Your TV GPS, Globe TV critic Matthew Gilbert’s look at the week ahead in television, appears every Monday morning on BostonGlobe.com. Today’s column covers March 27-April 2
As all TV viewers know, the programming landscape is crowded. There are a bunch of streaming services, a bunch of cable channels, and, of course, a bunch of broadcast networks, all of which are releasing new shows almost weekly. Rather than get overwhelmed, you should try dipping into each pay service for a month or two or three, watching its best shows, then move on to another outlet for a few months. Yes, that sounds familiar because I say it a lot in this column!
Right now, a few people I know have started up their annual three-month subscription to Apple TV+ in order to watch the new season of “Ted Lasso” as it is released weekly. They’ll pay $6.99 a month, and that is, to my mind, a very cheap price for what they’ll have access to — it’s less than what you pay for half a month of ad-free Netflix. No, Apple TV+ doesn’t have an extensive library of old stuff like Netflix and some of the others, but, of all the TV outlets (except, perhaps, HBO Max), it features the strongest lineup of originals.
Here are some of the shows a temporary subscriber to Apple TV+ can catch up with:
- “For All Mankind” A slow-starting but compelling alternative history in which the Soviets beat the United States to the moon.
- “The Shrink Next Door” In this miniseries, Paul Rudd shines — creepily — as an exploitive therapist, with Will Ferrell as his mark.
- “Severance” One of the best series of 2022 has workers splitting their consciousnesses into work and home selves.
- “Slow Horses” Gary Oldman is at his best in this semi-comic MI5 drama involving misfit agents.
- “Black Bird” Dennis Lehane’s chilling miniseries about a serial killer and the prisoner tasked with getting a confession from him.
- “Bad Sisters” Who killed the toxic John Paul? The Garvey sisters all have reasons to have done it in this excellent comic drama.
- “Schmigadoon!” If you like Broadway musicals, this clever spoof starring Cecily Strong and Keegan-Michael Key will give you a kick.
- “The Afterparty” A formally inventive comedy about a murder at a class reunion, with one suspect giving his or her version of the night of the murder in each episode.
- “Loot” Paging all Maya Rudolph fans. She’s the spark at the center of this ensemble comedy about wealth and good works.
- “Shrinking” From some of the “Ted Lasso” folks, this therapy comedy features a sharp ensemble that includes a classic Harrison Ford performance.
- Also of note: “Defending Jacob,” “Pachinko,” “Dear Edward,” “Hello Tomorrow!,” “Tehran,” “Dickinson,” “Little America,” and “Mythic Quest”
WHAT I’M WATCHING THIS WEEK
1. Watching Irish actor Chris O’Dowd is always a pleasure. He was outstanding in “Moone Boy,” “The Crimson Petal and the White,” “Bridesmaids,” and “The Sapphires,” and now he has a new series called “The Big Door Prize.” Based on the M.O. Walsh novel, it’s set in a small Southern town where a machine mysteriously appears in a grocery store. Put in some money, and the machine prints out the customer’s true destiny — leading to a lot of drastic changes around town. (The trailer lays it out clearly.) The 10-episode show premieres Wednesday on Apple TV+.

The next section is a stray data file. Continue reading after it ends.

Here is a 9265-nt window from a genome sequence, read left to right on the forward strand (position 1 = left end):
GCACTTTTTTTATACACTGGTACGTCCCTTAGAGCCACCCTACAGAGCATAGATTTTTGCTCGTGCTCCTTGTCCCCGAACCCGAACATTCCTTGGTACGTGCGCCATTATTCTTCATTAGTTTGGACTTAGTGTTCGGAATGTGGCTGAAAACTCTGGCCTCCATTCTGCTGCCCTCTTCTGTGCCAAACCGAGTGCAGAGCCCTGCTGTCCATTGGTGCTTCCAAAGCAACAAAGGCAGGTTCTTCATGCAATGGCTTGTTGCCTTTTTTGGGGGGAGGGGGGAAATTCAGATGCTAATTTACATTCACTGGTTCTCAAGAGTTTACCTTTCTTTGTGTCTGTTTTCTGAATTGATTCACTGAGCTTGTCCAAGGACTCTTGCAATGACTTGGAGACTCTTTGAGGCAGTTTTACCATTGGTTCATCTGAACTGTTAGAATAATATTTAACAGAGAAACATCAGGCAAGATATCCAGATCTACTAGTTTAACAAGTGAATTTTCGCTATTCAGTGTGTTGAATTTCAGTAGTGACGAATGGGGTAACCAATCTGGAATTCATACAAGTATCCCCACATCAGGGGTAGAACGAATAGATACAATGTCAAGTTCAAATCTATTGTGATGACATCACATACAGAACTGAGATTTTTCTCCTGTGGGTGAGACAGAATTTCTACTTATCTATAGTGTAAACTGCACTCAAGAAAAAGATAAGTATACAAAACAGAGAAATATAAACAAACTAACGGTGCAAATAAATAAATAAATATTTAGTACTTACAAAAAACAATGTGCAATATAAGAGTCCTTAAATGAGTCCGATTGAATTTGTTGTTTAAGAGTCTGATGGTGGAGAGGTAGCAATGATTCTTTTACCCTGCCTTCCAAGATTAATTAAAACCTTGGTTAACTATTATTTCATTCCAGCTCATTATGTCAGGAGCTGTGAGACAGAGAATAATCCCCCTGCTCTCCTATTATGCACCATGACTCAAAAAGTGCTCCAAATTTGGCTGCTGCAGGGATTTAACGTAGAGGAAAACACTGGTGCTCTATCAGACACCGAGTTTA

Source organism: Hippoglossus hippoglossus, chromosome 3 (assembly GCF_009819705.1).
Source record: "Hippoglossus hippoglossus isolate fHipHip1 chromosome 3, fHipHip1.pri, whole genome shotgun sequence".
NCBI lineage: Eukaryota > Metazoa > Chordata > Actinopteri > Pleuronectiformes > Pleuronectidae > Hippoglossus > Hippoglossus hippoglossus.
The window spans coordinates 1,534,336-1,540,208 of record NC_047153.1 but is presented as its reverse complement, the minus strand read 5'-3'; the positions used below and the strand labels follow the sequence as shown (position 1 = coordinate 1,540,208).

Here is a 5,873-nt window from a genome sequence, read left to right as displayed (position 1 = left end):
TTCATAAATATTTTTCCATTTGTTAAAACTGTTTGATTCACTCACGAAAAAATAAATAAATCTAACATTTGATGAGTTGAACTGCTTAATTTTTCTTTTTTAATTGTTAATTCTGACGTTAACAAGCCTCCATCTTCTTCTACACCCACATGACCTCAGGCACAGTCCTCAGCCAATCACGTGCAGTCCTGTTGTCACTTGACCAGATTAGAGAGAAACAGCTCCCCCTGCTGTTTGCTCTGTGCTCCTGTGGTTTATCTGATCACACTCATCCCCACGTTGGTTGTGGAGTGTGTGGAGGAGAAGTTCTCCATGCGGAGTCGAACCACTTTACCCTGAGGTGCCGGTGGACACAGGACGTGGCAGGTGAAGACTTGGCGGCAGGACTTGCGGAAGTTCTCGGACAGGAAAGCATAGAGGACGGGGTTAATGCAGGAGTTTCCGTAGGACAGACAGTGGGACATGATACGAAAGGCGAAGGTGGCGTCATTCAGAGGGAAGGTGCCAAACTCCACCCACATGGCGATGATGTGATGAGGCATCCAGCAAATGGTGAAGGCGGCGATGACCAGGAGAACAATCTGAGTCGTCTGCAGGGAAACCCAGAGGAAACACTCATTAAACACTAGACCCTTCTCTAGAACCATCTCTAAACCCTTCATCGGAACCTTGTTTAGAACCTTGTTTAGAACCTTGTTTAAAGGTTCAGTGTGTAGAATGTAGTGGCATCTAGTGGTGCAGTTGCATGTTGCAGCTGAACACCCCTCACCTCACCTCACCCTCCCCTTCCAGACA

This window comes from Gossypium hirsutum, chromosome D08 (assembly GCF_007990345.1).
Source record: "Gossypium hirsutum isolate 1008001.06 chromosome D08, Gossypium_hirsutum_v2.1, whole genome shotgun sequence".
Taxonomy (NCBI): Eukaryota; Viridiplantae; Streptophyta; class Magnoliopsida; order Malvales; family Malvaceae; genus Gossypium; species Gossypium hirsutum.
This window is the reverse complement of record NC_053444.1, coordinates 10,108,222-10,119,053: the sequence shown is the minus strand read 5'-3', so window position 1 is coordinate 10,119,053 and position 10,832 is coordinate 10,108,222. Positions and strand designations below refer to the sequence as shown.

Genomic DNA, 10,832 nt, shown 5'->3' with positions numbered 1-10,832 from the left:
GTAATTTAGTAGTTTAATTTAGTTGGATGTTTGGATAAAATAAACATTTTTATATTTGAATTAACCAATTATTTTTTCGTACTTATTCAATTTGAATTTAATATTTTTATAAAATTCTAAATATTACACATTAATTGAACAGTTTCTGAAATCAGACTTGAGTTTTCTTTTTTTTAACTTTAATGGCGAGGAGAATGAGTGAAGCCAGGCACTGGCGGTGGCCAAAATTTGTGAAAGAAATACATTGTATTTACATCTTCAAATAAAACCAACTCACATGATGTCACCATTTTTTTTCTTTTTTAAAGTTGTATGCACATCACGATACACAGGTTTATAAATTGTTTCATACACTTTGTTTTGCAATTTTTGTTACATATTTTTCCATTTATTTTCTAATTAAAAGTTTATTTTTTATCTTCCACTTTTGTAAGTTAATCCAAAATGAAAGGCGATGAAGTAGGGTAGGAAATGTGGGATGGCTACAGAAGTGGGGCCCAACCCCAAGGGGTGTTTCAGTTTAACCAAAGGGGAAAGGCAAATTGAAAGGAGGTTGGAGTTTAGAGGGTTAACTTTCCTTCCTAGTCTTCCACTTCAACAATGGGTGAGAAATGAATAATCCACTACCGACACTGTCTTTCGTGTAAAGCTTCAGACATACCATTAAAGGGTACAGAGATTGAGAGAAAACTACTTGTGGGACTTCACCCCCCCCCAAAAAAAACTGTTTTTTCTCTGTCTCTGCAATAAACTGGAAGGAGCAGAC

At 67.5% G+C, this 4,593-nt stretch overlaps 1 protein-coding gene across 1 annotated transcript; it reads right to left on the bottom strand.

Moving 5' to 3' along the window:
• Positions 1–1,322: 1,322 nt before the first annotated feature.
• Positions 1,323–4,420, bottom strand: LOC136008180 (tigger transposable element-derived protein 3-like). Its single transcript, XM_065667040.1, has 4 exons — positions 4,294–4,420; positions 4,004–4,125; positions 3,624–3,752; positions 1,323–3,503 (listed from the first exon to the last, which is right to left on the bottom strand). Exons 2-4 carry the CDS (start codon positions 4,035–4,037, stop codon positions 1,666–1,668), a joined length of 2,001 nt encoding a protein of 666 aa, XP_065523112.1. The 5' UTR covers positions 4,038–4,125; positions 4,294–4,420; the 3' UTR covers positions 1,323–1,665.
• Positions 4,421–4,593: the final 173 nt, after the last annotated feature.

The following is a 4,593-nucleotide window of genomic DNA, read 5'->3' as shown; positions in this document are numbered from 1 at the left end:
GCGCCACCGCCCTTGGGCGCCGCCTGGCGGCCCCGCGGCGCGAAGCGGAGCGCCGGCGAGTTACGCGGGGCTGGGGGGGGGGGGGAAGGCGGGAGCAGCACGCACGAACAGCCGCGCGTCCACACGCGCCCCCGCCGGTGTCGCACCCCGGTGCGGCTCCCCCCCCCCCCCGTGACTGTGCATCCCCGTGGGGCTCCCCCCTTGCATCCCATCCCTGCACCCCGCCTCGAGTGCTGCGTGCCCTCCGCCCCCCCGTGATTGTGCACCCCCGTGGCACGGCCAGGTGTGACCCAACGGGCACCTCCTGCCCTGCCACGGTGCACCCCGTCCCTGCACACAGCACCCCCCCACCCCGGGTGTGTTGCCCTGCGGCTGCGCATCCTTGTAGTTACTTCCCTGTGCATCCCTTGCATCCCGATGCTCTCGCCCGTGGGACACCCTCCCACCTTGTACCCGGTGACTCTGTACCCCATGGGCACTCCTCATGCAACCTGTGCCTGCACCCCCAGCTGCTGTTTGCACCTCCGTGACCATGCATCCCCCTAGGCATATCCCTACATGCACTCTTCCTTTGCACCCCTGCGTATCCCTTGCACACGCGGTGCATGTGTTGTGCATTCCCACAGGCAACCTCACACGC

2. Rob Lowe stars opposite his real-life son, John Owen Lowe, in the eight-episode comedy “Unstable.” The title refers to Lowe’s character, a biotech guru (i.e. gazillionaire) recovering from the death of his wife. And the title refers to his relationship with his estranged flutist son, who is tired of his father’s judgments. The show, which also features Sian Clifford from “Fleabag,” premieres Thursday on Netflix. Here’s the trailer.
3. “The Power” — not to be confused with Starz’s 2014-20 series “Power” — is a sci-fi series based on the 2016 novel by Naomi Alderman. Suddenly, all teenage girls have the power in their fingers to electrocute people at will. That leads to a shift in the balance of power in every society around the world. The story lines feature Toni Collette, Auli’i Cravalho, Josh Charles, Eddie Marsan, John Leguizamo, and Rob Delaney. The nine-episode season — trailer here — premieres Friday on Amazon.
4. She may not have been properly recognized during her most prolific years, but that has changed since we almost lost her to an aneurysm in 2015. Now Joni Mitchell, 79, is being celebrated left and right, most recently with “Joni Mitchell: The Library of Congress Gershwin Prize for Popular Song.” The honor was presented to Mitchell in a March 1 ceremony that will air on GBH 2 on Friday at 9 p.m. The performers include Graham Nash, James Taylor, Herbie Hancock, Cyndi Lauper, Annie Lennox, Diana Krall, Angélique Kidjo, Ledisi, Brandi Carlile, Marcus Mumford, and Mitchell herself, who sings “Summertime” (see here!) and leads everyone in “The Circle Game.”
“The Young and the Restless 50th Anniversary Celebration” The long-running soap gets some love. CBS, Monday, 8 p.m.
“Mae Martin: Sap” A stand-up special from the creator and star of “Feel Good.” Netflix, Tuesday
“Succession” The final season is fierce and fascinating. HBO
“Accused” A different defendant’s story every week in this courtroom drama. Fox
“Great Expectations” A strained effort to turn a Dickens classic into an anti-hero drama. Hulu
“Up Here” An ambitious musical rom-com with an overfamiliar story line. Hulu
“Lucky Hank” Bob Odenkirk’s English professor has a mid-life crisis. AMC
“Ted Lasso” The third season continues to charm. Apple TV+
“Rain Dogs” A dark comedy about a mother and daughter fighting homelessness. HBO
“Perry Mason” More courtroom drama in the second season. HBO
“Daisy Jones & the Six” A look at the career of a fictional rock band from the 1970s. Amazon
“Liaison” An international thriller starring Vincent Cassel and Eva Green. Apple TV+
“Hello Tomorrow!” Billy Crudup is a salesman in this stylish retro-futurist tale. Apple TV+